Instruments

    Several traditional instruments are used in both the folk and contemporary popular forms, operating as distinct sonic markers that tie the style to the region even when mixed with Western popular influences. The instruments also differentiate bhangra from those used in Hindustani music, the art music tradition of northern India.

    One of the main instruments in Bhangra music is the Dhol, a large two-headed barrel drum typically played with two sticks made of wood or bamboo. A light stick is used to play the higher ‘treble’ head while a curved stick is used to play the bass head. It typically repeats a 4-beat syncopated pattern that the dancers follow.

    Video: https://www.youtube.com/watch?v=uR8BYSsHihk

    Dhol Performers:

    Dhol players

    Dhol players” by John Pannell is licensed under CC BY 2.0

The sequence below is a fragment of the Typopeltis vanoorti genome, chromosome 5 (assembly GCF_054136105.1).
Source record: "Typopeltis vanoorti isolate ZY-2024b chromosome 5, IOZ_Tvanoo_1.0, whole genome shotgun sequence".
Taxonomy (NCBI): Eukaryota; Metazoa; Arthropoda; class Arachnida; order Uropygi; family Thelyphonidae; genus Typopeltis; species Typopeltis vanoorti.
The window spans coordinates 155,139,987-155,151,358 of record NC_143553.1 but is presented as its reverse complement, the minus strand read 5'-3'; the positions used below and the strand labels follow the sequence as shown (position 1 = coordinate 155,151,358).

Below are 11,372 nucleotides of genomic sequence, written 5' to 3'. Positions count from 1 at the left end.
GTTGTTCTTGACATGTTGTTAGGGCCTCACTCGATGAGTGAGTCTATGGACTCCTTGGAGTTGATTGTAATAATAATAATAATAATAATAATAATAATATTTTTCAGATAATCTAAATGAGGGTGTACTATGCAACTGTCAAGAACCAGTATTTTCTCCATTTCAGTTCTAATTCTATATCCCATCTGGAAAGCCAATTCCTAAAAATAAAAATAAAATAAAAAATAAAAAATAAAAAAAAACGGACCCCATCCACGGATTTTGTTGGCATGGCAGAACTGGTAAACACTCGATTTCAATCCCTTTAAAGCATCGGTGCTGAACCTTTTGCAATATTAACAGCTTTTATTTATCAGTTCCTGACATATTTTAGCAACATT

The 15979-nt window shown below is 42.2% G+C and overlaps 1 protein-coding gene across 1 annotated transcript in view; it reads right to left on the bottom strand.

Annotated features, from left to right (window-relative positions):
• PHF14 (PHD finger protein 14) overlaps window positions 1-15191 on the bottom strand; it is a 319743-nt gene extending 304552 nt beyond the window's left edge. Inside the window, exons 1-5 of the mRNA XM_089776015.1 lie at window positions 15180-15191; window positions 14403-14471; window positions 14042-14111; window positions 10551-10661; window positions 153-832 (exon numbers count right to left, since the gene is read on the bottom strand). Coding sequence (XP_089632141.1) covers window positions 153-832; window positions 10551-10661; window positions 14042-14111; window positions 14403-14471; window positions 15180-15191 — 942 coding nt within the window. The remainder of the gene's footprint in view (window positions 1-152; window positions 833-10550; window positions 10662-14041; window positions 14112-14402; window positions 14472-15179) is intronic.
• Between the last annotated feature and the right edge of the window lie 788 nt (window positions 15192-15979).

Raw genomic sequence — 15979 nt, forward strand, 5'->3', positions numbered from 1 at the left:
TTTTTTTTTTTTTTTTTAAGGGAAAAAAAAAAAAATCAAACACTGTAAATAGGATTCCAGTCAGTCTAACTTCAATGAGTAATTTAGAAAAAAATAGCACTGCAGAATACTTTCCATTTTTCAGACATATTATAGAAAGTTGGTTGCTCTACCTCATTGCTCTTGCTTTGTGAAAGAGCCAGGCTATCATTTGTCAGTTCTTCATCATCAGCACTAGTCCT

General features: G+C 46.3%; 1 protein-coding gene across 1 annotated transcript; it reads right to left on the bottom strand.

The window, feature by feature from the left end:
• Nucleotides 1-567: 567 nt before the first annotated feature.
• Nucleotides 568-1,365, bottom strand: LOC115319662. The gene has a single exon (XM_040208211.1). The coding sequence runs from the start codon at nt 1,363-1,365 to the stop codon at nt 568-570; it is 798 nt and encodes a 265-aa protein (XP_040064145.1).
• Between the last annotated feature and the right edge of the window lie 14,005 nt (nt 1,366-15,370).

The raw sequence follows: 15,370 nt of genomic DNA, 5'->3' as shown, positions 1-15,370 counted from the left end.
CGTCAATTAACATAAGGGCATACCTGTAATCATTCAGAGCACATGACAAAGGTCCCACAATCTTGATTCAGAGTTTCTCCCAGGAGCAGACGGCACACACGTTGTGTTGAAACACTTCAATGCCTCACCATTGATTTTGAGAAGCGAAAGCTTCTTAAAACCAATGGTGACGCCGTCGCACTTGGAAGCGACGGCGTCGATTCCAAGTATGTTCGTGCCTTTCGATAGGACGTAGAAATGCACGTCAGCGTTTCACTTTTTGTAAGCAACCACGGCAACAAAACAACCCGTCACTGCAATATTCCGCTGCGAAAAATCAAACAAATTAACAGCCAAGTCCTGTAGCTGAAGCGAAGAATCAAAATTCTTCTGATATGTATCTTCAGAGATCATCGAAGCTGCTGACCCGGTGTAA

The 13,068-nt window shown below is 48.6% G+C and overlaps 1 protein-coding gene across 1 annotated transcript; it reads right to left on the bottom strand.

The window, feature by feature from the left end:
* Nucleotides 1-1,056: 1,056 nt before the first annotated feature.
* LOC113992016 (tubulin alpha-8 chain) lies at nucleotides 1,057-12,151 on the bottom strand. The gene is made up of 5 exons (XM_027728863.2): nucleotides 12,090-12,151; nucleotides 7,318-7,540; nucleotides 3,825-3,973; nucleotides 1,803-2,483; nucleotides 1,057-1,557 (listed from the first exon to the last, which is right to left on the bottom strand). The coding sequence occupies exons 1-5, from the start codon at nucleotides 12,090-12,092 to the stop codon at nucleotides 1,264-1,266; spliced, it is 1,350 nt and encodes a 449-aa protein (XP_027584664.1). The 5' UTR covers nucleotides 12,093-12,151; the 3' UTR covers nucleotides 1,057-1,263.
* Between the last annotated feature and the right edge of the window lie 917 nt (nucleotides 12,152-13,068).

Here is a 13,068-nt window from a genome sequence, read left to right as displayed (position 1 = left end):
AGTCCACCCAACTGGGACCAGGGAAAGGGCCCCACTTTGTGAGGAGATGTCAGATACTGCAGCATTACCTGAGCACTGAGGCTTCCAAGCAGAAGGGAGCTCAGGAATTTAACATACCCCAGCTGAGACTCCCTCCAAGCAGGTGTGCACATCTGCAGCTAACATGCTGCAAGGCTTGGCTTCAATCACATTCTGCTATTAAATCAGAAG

Chimta:

    The chimta, another rhythm instrument used in Bhangra, is a metal tong with attached jingles. Also used in Punjabi folk styles and Sikh devotional music, in Bhangra is it particularly used to emphasize the downbeat.

    Chimta:

    Chimta

    Chimta” by adil113 is licensed under CC BY 2.0

    Video: https://www.youtube.com/watch?v=q2Co3QgSEqk

    Other Instruments:

    The tumbi is a small single-string plucked fiddle that creates a distinctive high-pitched sound. The instrument was featured in 2001 song “Get Ur Freak On” by Missy Elliot, as well as in the example below by Panjabi MC. The algoza is a double end-blown flute where one flute provides the melody and the other a drone.